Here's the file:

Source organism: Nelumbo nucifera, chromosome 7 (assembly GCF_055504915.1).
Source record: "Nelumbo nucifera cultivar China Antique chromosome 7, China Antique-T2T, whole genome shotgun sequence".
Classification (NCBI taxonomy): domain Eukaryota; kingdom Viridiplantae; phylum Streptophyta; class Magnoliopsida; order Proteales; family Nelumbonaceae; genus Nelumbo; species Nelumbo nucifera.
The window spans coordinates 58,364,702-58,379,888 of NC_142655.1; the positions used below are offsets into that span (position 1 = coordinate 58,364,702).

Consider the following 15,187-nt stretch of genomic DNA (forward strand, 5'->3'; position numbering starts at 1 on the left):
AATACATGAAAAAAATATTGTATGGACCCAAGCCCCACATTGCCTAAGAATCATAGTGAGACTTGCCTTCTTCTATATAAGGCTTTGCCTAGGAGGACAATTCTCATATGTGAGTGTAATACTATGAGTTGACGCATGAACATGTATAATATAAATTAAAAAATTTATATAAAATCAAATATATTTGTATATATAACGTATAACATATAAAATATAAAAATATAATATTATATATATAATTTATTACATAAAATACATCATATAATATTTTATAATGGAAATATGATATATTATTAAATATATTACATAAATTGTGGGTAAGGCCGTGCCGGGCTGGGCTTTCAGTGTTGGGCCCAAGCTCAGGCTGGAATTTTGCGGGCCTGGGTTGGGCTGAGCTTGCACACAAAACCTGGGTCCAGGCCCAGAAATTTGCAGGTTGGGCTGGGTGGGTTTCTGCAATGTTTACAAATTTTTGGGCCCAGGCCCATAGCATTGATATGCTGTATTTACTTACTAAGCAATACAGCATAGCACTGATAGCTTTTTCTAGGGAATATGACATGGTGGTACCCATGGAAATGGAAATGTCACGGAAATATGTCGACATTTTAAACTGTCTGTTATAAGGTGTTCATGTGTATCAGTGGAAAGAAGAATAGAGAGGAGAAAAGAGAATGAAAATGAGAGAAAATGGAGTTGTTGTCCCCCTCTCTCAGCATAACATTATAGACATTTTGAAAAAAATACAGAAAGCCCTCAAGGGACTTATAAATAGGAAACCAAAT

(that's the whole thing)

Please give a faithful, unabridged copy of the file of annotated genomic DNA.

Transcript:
Source organism: Nelumbo nucifera, chromosome 7 (assembly GCF_055504915.1).
Source record: "Nelumbo nucifera cultivar China Antique chromosome 7, China Antique-T2T, whole genome shotgun sequence".
Classification (NCBI taxonomy): domain Eukaryota; kingdom Viridiplantae; phylum Streptophyta; class Magnoliopsida; order Proteales; family Nelumbonaceae; genus Nelumbo; species Nelumbo nucifera.
The window spans coordinates 58,364,702-58,379,888 of NC_142655.1; the positions used below are offsets into that span (position 1 = coordinate 58,364,702).

Consider the following 15,187-nt stretch of genomic DNA (forward strand, 5'->3'; position numbering starts at 1 on the left):
AATACATGAAAAAAATATTGTATGGACCCAAGCCCCACATTGCCTAAGAATCATAGTGAGACTTGCCTTCTTCTATATAAGGCTTTGCCTAGGAGGACAATTCTCATATGTGAGTGTAATACTATGAGTTGACGCATGAACATGTATAATATAAATTAAAAAATTTATATAAAATCAAATATATTTGTATATATAACGTATAACATATAAAATATAAAAATATAATATTATATATATAATTTATTACATAAAATACATCATATAATATTTTATAATGGAAATATGATATATTATTAAATATATTACATAAATTGTGGGTAAGGCCGTGCCGGGCTGGGCTTTCAGTGTTGGGCCCAAGCTCAGGCTGGAATTTTGCGGGCCTGGGTTGGGCTGAGCTTGCACACAAAACCTGGGTCCAGGCCCAGAAATTTGCAGGTTGGGCTGGGTGGGTTTCTGCAATGTTTACAAATTTTTGGGCCCAGGCCCATAGCATTGATATGCTGTATTTACTTACTAAGCAATACAGCATAGCACTGATAGCTTTTTCTAGGGAATATGACATGGTGGTACCCATGGAAATGGAAATGTCACGGAAATATGTCGACATTTTAAACTGTCTGTTATAAGGTGTTCATGTGTATCAGTGGAAAGAAGAATAGAGAGGAGAAAAGAGAATGAAAATGAGAGAAAATGGAGTTGTTGTCCCCCTCTCTCAGCATAACATTATAGACATTTTGAAAAAAATACAGAAAGCCCTCAAGGGACTTATAAATAGGAAACCAAAT